Running Time: 112 mins
Rated: Rated PG. (mild sexual references and coarse language)
Will (Reynolds), a 30-something Manhattan dad in the midst of a divorce, is surprised when his 10-year-old daughter, Maya (Breslin), starts to question him about his life before marriage. Maya wants to know absolutely everything about how her parents met and fell in love.
His story begins in 1992, as a young, starry-eyed aspiring politician who moves to New York from Wisconsin in order to work on the presidential campaign. For Maya, Will relives his past as an idealistic young man learning the ins and outs of big city politics, and recounts the history of his romantic relationships with three very different women.
Will hopelessly attempts a gentler version of his story for his daughter and changes the names soMaya has to guess who is the woman her dad finally married. Isher mother Will's college sweetheart, the dependable girl-next-door Emily (Banks)? Is she his longtime best friend and confidante, the apolitical April (Fisher)? Or is she the free-spirited but ambitious journalist Summer (Weisz)?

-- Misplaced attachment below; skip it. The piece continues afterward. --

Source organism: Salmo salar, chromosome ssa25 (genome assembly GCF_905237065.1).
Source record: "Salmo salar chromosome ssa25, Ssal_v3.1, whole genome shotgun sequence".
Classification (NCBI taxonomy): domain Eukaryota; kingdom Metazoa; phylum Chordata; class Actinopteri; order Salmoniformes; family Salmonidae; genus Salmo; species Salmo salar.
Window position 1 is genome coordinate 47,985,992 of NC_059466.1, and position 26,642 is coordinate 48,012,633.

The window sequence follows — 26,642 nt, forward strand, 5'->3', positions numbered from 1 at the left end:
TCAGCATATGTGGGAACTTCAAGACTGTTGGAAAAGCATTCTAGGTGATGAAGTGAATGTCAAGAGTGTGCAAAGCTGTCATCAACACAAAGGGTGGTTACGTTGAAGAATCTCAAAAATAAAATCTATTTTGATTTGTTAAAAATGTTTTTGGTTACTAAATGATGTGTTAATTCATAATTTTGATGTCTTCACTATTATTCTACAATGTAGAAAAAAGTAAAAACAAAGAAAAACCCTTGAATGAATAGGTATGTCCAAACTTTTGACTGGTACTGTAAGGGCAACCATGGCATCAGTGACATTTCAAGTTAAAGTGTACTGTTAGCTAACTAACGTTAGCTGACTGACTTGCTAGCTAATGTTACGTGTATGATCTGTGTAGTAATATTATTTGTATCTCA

As Maya puts together the pieces of her dad's mystery love story, she begins to understand that love is not so simple or easy.
At just under two hours Definitely, Maybe is also far too long for the light story it tells.
But from the start there is a distracting and annoying believability problem. Ryan Reynolds is 31 years of age, and he looks boyish for that. As the film goes back from Ryan at 20 and Ryan at 35, Ryan never ages. Reynolds does a good job as far as it goes, although the number and strength of the times Will takes the Lord's name in vain is offensive, but the believability factor unravelled the film for me.
The worst thing by far, however, is that this film does the very thing it parodies.
Maya starts her questioning of her father's love-life because her sex education class at school gives too much information to the still too-young. When they find out, Will and the other parents are shocked by this sexualization of their children, but the film goes on to do exactly the same to Maya, and now Will is a willing accomplice.
Having a child as the driver of a romantic comedy grates on every level. We know from Little Miss Sunshine what a taleneted young actress Isla Breslin is, but here director Adam Brooks allows her to be a precocious brat. The fault also lies in the screenplay, which has some clunky dialogue and stupid setups.
Given its odd moral tone, this film comes with definite reservations.
Universal Open February 14
Fr Richard Leonard SJ is the director of the Australian Catholic Office for Film & Broadcasting.